I also find it difficult to go to services despite being a church goer all my life. I agree going into a sacred space and sitting, lighting a candle, just being even if you can’t pray with words can feel healing and calming. If you were able to contact your vicar( do you know anyone who knows her/him) they will come to see you at home, pray with you if you want, bring communion....they should be understanding of your needs. Sometimes I just use the words of a well known prayer each day even if it doesn’t feel real. I hope it will be.

Anniemay Sun 27-Oct-19 10:29:22

Sorry Sally I just noticed you don’t know any of the congregation. Maybe you could e mail the vicar which is less scarey than phoning but I realise that might be too hard as well. So maybe just doing what people here suggest and sitting in the church or any church when it’s empty you might meet someone who knows or just try being there.

Alexa Sun 27-Oct-19 10:30:24

I experienced exactly the same on the two occasions I tried to go to church. It matters not if your husband is an unbeliever or even if you are an unbeliever, as doubters too are loved by god maybe even more so than believers who have never doubted..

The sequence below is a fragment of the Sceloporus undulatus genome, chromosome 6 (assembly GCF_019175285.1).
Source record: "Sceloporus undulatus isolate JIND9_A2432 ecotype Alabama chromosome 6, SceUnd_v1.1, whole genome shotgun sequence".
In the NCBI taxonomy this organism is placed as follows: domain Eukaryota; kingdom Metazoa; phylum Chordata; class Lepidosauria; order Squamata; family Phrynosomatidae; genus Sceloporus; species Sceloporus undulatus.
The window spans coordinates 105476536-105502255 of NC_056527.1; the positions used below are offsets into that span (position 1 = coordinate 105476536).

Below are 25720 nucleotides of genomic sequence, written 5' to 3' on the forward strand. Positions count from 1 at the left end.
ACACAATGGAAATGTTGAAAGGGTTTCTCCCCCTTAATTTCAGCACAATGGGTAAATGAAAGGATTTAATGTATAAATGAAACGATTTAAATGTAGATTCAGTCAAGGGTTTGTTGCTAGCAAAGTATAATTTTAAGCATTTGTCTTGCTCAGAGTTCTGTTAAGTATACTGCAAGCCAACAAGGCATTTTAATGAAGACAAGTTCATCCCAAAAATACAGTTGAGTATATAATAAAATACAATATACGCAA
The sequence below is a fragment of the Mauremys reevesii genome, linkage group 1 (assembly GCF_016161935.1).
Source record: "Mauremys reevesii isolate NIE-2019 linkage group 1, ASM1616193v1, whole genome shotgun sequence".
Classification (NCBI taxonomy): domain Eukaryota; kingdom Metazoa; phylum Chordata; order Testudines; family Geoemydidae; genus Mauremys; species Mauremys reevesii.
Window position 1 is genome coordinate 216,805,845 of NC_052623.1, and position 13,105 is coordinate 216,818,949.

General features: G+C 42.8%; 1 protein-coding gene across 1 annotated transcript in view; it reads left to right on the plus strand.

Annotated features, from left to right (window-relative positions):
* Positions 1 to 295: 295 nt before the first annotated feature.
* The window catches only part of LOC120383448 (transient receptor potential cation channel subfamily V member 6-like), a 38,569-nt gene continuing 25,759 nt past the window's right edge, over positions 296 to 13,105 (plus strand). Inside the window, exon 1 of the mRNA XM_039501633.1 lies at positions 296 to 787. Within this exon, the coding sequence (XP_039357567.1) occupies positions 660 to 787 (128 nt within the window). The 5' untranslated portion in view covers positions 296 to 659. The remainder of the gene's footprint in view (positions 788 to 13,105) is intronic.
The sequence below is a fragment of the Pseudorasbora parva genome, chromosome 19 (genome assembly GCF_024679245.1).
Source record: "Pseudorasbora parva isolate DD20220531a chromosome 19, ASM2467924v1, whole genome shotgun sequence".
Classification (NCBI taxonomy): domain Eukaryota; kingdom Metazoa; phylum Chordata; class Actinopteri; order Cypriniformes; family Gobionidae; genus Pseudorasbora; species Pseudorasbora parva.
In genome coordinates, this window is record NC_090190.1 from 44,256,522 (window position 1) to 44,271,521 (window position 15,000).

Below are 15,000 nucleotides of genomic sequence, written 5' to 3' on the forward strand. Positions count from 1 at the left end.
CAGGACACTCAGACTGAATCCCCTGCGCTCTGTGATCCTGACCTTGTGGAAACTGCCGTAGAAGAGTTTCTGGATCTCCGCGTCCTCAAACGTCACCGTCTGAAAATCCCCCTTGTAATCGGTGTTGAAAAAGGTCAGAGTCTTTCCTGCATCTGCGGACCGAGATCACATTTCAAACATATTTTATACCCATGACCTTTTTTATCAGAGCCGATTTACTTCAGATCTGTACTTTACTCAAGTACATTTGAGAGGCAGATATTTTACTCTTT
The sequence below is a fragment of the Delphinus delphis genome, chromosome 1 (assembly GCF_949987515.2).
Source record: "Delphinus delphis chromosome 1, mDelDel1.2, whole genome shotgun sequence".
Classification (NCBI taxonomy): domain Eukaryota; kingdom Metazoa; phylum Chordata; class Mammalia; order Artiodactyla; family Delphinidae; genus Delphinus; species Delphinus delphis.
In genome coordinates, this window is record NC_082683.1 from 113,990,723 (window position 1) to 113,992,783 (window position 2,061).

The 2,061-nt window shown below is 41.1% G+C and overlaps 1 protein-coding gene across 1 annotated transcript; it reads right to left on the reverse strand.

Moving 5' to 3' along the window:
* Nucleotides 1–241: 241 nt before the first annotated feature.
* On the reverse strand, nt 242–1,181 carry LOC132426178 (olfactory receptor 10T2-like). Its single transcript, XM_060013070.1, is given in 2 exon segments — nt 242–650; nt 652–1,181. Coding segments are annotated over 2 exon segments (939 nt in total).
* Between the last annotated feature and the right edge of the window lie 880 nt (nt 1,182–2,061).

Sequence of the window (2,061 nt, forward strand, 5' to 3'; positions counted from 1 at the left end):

Why not sit with your nice husband at the very back so you can easily eave if you start to cry? You can always explain tot the minister after wards and she will understand and applaud your effort.

Eglantine21 Sun 27-Oct-19 10:51:13

Would it be possible to go to something that isn’t a regular “service”. Our local church does coffee and a couple of Fairtrade type stalls once a month. Just like going shopping really.

It also does a 10minute lunch talk each Friday. Not religious. A variety of speakers talk about something important to them or sometimes just read a story.

The non conformist church does breakfast on a Sunday in the Hall. Bacon sandwich, a Bible Story and a very short prayer.

I’m not a formal church goer myself but I’ve enjoyed all of these.

Churches are keen to find ways to reach out to people who find formal church services very daunting.

Fennel Sun 27-Oct-19 11:55:24

Another idea to start - invite church friends and your vicar, to come and pray in your home.
I changed from C of E to Judaism after marrying a Jew and this is what many Jews had to do when they were persecuted.
Still often do now.
Whatever building you're in, God hears our prayers .

Septimia Sun 27-Oct-19 13:25:19

I agree with annie - see if you can find a church that is open but empty. Forget about going to services at the moment.